The salient points of the loan facility are as follows:
MDV tells DNA that it aims to be inclusive and include tech startups that are innovative and exhibit great potential.
Meanwhile, young startups that have yet to generate meaningful cashflow will undoubtedly be looking forward to the end May announcement by Cradle on the criteria of its US$6.1 million (RM26.5 million) beyond the vague criteria that is for “new startups” and those with business models that are consistent with Post Covid 19 new normal. The latter would indicate that health, supply chain and automation/robotics startups will be favored.
A Cradle spokesperson tells DNA that it will be announcing details of this soon without being specific.
A point to note here is that while Khairy indicated that this is a new grant, it is actually part of Cradle’s allocation from Budget 2020 that was announced in Oct 2019.
Beyond the TSFRF and the Cradle grant, was, mention of venture capital funding from Malaysian Venture Capital Bhd (Mavcap). Responding to a request from DNA for clarity on the funds mentioned by Khairy, Mavcap explains that the three funds are existing ones and not new.
Gobi tells DNA it is hoping to increase the fund size to US$15 million.
The responsibility to increase and deepen capacity building efforts have been entrusted to MaGIC with the agency working on its existing myriad of programs such as its well regarded Global Accelerator Programme (GAP) which will see its Cohort 4 launching this August while the technology focused capacity programs such Deep Tech, mentioned by Khairy, and industry based bootcamps designed to help entrepreneurs bounce back post MCO/ COVID will be launched from July.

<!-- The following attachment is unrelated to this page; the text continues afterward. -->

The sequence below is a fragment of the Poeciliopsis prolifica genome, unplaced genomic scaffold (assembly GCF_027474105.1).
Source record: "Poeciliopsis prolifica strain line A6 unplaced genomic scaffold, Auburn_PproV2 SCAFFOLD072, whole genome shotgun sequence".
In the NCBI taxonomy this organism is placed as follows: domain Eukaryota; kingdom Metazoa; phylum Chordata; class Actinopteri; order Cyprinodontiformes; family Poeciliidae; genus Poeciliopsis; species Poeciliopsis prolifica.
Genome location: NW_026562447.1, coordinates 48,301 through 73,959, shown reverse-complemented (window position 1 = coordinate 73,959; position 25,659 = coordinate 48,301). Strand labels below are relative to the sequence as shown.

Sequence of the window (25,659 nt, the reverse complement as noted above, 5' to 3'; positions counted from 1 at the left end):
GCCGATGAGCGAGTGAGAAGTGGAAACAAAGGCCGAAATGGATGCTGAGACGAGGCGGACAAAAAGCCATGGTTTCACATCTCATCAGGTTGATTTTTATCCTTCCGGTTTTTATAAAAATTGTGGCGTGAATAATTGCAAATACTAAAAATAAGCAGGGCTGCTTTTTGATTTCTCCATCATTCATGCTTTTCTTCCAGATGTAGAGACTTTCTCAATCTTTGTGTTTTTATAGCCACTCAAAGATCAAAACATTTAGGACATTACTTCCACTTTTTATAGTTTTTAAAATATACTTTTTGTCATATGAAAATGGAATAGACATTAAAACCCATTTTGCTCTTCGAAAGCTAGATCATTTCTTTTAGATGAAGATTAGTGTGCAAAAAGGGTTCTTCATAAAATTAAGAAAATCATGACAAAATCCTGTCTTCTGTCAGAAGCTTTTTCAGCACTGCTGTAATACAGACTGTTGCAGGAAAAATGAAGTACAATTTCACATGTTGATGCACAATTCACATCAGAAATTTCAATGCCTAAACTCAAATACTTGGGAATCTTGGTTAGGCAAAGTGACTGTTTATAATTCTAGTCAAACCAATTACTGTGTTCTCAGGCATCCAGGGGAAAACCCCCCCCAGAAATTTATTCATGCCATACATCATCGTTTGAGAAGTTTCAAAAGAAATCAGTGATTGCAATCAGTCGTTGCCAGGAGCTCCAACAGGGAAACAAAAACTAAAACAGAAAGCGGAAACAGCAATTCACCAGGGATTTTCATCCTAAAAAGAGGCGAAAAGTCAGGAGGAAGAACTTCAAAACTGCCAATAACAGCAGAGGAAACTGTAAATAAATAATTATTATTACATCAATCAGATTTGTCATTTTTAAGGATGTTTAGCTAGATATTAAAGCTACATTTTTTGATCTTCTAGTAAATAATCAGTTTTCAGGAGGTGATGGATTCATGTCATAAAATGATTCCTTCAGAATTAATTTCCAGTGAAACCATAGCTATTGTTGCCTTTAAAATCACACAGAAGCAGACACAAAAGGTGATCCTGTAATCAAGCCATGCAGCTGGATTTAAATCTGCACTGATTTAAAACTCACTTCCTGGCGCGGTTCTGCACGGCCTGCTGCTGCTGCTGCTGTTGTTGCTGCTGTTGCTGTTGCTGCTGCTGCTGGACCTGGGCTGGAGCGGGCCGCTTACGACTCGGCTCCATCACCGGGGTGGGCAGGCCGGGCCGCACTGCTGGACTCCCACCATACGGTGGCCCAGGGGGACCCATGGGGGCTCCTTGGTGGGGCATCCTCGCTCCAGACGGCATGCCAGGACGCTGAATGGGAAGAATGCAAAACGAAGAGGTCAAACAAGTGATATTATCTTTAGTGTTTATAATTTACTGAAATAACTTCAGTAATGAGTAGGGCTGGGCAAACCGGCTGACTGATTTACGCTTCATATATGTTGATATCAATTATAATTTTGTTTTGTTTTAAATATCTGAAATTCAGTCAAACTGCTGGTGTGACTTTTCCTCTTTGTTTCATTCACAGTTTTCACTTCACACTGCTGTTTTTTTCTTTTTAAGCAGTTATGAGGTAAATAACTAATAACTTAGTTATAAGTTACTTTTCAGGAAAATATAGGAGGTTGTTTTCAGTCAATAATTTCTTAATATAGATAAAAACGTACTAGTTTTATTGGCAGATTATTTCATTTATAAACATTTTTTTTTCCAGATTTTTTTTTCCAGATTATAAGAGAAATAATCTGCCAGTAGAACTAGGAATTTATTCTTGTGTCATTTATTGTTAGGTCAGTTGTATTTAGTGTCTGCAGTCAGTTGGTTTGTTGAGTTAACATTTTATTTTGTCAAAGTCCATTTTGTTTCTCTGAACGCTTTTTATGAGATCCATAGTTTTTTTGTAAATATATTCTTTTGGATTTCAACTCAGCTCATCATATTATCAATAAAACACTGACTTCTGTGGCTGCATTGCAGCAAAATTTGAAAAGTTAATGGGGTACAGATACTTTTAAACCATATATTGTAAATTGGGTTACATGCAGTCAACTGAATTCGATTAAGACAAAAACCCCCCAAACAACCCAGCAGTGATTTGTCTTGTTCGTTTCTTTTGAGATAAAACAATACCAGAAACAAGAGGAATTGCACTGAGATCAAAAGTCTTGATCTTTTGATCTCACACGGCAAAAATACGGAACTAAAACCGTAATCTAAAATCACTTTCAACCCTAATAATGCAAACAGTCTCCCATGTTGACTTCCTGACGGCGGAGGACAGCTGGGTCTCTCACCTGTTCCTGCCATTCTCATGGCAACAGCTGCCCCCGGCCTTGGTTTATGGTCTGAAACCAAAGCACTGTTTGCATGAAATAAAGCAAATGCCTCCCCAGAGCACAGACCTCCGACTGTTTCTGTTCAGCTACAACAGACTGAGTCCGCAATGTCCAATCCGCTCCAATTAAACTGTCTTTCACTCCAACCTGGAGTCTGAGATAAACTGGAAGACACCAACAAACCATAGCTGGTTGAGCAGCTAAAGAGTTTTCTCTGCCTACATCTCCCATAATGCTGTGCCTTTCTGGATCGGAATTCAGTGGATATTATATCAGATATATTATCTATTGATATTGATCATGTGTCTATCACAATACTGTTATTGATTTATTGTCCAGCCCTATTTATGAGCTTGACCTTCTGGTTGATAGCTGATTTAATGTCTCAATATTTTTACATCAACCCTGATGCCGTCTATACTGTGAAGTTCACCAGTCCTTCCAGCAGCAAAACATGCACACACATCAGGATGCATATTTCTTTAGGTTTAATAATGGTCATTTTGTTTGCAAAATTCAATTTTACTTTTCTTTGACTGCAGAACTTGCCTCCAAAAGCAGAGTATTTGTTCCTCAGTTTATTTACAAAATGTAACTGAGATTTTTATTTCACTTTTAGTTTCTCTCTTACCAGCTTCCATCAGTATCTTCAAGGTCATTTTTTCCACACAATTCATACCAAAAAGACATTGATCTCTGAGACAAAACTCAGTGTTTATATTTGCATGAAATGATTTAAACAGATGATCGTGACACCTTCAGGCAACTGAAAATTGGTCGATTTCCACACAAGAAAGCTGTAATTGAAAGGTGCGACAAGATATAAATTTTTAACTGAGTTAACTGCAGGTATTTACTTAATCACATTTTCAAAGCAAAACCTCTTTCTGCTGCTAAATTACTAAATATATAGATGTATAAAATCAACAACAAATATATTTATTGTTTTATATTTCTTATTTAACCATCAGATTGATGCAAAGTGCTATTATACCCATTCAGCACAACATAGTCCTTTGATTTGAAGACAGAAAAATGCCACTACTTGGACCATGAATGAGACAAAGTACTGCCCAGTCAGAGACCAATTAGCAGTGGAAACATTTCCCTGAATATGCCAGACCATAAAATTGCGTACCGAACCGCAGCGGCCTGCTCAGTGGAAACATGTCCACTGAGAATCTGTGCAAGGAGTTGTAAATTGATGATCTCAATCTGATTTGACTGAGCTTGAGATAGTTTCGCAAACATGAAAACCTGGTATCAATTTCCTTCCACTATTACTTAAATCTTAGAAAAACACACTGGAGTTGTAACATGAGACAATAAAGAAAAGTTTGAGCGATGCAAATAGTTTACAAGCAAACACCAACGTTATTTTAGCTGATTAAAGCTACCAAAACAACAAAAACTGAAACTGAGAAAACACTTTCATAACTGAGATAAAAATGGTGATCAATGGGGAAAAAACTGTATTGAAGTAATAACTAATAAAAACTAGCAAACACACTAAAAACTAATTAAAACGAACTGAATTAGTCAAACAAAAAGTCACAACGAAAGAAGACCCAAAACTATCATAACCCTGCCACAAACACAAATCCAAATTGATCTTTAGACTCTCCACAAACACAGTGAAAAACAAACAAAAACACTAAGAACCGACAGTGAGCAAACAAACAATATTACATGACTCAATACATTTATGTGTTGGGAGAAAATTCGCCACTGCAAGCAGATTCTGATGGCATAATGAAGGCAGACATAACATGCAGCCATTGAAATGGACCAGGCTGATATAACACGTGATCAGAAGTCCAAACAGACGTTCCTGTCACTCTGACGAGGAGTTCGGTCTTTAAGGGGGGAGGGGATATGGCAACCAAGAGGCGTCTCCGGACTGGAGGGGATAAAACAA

What has been announced has generally been met with cautious optimism. All eyes are on the release of the details, and in the case of MDV, which has done so, on the quick execution of the announced programmes.
Despite its present initiatives to help startups out, other players in the ecosystem are also urging Mosti to look towards the recovery phase.
“We are encouraged by the initiatives announced by Mosti and believe it will be a catalyst to help startups during this difficult economic period,” says Aaron Sarma, cofounder and general partner, ScaleUP Malaysia.
However with an eye to the future, Sarma also wants government to focus on recovery. “We believe there should be an emphasis on two crucial phases of support with the first phase being to survive the crisis and the second phase looking forward to thriving in the recovery process. As ecosystem builders we look forward to continuing this dialogue with MOSTI as we continue to provide startups with all the support they need.”
Reaching out to assist Mosti as well is Futurise Sdn Bhd, the Ministry of Finance agency tasked with working with companies to look at how technology and business models can intersect with regulations to create win-win scenarios. “Immediately helping startups is vital but we should also fund solution developments towards the recovery stage of Malaysia - powered by those very startups that we seek to assist,” says Mahadhir Aziz, CEO of Futurise.
Elaborating, Mahadhir suggests that Futurise, a specialized agency that looks into technology related regulatory issues, bring the various stakeholders together under the National Regulatory Sandbox that it hosts and allow innovators to engage with regulators while focusing their energy on finding a market fit for their product and validating business models.”
Clearly for Khairy and Mosti, there is still much to be done to ensure Malaysian tech companies come out winners in a post-pandemic world. The good news is, there are plenty of ecosystem players willing to work together.